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Observations on 'The Bet' Has the lawyer really lost the bet? I think that the lawyer won the bet, he remained in the prison, as he said he would. He accomplished his end of the bargain, while the banker, was left for 15 years to prepare to pay the money, and ends up in financial trouble, trying to find a way out of the bet. In the fifteen years of confinement, the lawyer was left almost completely alone, except for the many books that he reads. Through this process, he becomes wise and deeply spiritual about life. He rejects material possessions, thereby refusing to take the money from the banker. Instead of confinement stealing a man's life, the lawyer proved that confinement enriched a life, his own. Because of that wisdom and his hatred of people's general faults, material possessions, and what he considered the false quality of the world, he purposely lost the bet by leaving five hours before the end of the agreed upon time, thus renouncing the money he was supposed to win. The banker won only in the sense that he did not lose money, but he lost so much more of himself. Having lost his fortunes, he believes his only chance of surviving in the world is if he holds onto as much money as he can. This desperation causes the banker to fret over the day he has to pay the lawyer two million dollars. The banker absolutely opposes giving up his money; therefore, he nearly killed the lawyer in his desire to avoid losing his money. This plan shows the banker valued his money above everything else, even another human. Is his explanation about why he decides to 'escape' with only a few hours to go an indication that he has gained great wisdom or the opposite? As the story progresses, the lawyer recognizes that money is put on a pedestal through greed. He spends fifteen years in prison without a life but leaves knowing that money and material items mean nothing in the grand scheme of things. While imprisoned the lawyer has every material item he wants, and he grows very wise and talented. Because of that wisdom and his hatred of people's general faults, material possessions, and what he considered the false quality of the world, he purposely lost the bet by leaving five hours before the end of the agreed upon time, thus renouncing the money he was supposed to win. The lawyer reaches the conclusion that the only thing that should be of value in this world is human life. Has the lawyer learnt anything or is he just as arrogant and confused as when he took the bet? At the beginning of the story the lawyer is being greedy when he accepts the bet with the banker. This acceptation is a foolish act by the lawyer because he falsely believes due to greed that the value of the money won in the bet will compensate for 15 years of imprisonment. As the fifteen years pass, the lawyer discovers the significance of human life. As exemplified in the story, human life outweighs the value of money. The lawyer demonstrates his understanding that the value of human life is greater than the value of money when he contemplates whether or not he should accept the two million dollars upon completing the fifteen-year imprisonment (gerund). This understanding shows in his letter and his act of leaving the imprisonment early. The lawyer only wants his life back when he gets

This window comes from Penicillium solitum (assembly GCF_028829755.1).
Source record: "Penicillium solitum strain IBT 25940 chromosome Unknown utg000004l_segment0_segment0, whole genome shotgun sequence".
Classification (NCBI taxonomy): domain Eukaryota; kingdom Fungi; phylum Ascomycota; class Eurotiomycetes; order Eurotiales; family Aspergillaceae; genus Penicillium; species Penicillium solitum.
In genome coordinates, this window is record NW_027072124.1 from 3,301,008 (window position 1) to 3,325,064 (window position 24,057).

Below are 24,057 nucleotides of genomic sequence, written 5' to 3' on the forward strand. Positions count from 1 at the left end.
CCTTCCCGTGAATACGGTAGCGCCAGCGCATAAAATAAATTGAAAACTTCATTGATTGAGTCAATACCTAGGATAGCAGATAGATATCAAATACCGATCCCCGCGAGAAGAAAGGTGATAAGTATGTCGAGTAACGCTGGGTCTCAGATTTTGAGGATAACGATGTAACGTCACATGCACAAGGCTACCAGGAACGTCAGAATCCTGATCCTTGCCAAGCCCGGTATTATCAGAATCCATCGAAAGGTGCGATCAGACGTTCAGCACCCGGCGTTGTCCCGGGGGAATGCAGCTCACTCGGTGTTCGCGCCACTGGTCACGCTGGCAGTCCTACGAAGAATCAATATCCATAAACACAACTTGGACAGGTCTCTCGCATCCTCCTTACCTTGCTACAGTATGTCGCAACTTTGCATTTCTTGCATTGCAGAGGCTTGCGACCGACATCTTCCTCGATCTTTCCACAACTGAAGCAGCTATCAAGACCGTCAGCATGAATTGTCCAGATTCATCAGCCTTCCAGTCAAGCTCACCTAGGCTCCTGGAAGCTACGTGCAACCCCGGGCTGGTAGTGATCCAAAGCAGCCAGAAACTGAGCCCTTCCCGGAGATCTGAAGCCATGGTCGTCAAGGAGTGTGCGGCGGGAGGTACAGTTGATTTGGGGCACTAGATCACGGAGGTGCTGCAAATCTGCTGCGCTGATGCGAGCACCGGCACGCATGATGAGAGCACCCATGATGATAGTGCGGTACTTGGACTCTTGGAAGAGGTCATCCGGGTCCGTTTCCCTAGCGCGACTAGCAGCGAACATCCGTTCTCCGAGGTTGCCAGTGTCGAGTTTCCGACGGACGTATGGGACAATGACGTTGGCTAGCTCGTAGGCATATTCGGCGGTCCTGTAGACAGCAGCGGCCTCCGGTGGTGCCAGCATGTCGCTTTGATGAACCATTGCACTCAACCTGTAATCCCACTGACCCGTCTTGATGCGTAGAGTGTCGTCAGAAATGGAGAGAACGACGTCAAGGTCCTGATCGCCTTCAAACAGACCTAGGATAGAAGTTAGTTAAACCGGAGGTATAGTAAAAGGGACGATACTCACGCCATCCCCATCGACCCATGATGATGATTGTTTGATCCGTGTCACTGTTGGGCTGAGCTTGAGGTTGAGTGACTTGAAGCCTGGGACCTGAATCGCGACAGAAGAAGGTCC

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Week 3: Task 1: Tone, point of view and comparisons with The Bet Afer you have read through the notes in the booklet Raymond Carver, answer the Following quesTons on tone and point oF view. What tone does the commentary ‘ObservaTons about Cathedral’ (p24) suggest best describes most oF Raymond Carver’s story ‘Cathedral? As the story begins, the narrator is troubled by the impending visit For reasons he can't quite explain, though he a±ributes it to Robert's disability. OF course, the narrator can see with his eyes but does not realize the limitaTons he has placed on himselF, and how those prevent him From seeing or wanTng anything greater in liFe. ²he narrator is impressed with how li±le like a stereotypical blind man (dark glasses, a cane) Robert looks. I think everything For the narrator changes when Robert guides his hand to draw the cathedrral. Robert tells the narrator to close his eyes, which he does, and then encourages him to draw that way. ²he narrator acquiesces, and the experience is "like nothing else in [his liFe up to now." In what ways is the tone in the last secTon di³erent? (Make sure you use a quote or two in your answer) I think the narrator is trans´xed by something in the blind man. It is no longer the narrator's interpretaTon oF the cathedral at play but the blind man's. ²he experience is liFe changing, it is like a di³erent Tme and space. I'm not sure he wants to draw his own cathedral at this point, he Freely gives over to the blind man. Do you think that the reader supposed to care about the Feelings oF the characters in Cathedral? ²he narrator's aµtude does shif From beginning to the end oF the story. In the beginning he narrator is detached From his liFe. He has issues with himselF, his marriage, and his wiFe's relaTonship with Robert. What Robert sees and teaches the narrator is to see this transcendent reality. Robert senses a depth in reality that conFuses the narrator. Even beFore they sit together to draw the cathedral, Robert has begun to a³ect the narrator. It's nothing parTcular, he says, but nevertheless the narrator ´nds himselF realizing that he does enjoy company, and then Feeling compelled to explore the limits oF Robert's sight, and to help the blind man visualize a cathedral.